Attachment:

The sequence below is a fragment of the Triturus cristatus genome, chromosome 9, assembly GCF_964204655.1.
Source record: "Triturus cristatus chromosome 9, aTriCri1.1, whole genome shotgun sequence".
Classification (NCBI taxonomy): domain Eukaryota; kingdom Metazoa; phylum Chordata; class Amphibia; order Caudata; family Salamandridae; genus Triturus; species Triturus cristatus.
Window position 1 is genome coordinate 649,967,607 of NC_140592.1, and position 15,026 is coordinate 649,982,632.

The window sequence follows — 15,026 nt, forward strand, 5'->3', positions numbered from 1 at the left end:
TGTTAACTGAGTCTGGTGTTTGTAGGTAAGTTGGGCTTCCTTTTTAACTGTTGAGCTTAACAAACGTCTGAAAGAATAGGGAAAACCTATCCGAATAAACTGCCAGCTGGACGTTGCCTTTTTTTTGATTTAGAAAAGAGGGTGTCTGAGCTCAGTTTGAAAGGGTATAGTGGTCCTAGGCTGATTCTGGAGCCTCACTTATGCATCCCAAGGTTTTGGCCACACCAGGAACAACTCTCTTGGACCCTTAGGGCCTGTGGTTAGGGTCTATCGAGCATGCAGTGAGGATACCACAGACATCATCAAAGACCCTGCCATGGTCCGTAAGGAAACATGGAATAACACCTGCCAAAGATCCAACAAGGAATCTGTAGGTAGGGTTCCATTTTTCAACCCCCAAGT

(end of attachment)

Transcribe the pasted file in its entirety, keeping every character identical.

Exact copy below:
The sequence below is a fragment of the Triturus cristatus genome, chromosome 9, assembly GCF_964204655.1.
Source record: "Triturus cristatus chromosome 9, aTriCri1.1, whole genome shotgun sequence".
Classification (NCBI taxonomy): domain Eukaryota; kingdom Metazoa; phylum Chordata; class Amphibia; order Caudata; family Salamandridae; genus Triturus; species Triturus cristatus.
Window position 1 is genome coordinate 649,967,607 of NC_140592.1, and position 15,026 is coordinate 649,982,632.

The window sequence follows — 15,026 nt, forward strand, 5'->3', positions numbered from 1 at the left end:
TGTTAACTGAGTCTGGTGTTTGTAGGTAAGTTGGGCTTCCTTTTTAACTGTTGAGCTTAACAAACGTCTGAAAGAATAGGGAAAACCTATCCGAATAAACTGCCAGCTGGACGTTGCCTTTTTTTTGATTTAGAAAAGAGGGTGTCTGAGCTCAGTTTGAAAGGGTATAGTGGTCCTAGGCTGATTCTGGAGCCTCACTTATGCATCCCAAGGTTTTGGCCACACCAGGAACAACTCTCTTGGACCCTTAGGGCCTGTGGTTAGGGTCTATCGAGCATGCAGTGAGGATACCACAGACATCATCAAAGACCCTGCCATGGTCCGTAAGGAAACATGGAATAACACCTGCCAAAGATCCAACAAGGAATCTGTAGGTAGGGTTCCATTTTTCAACCCCCAAGT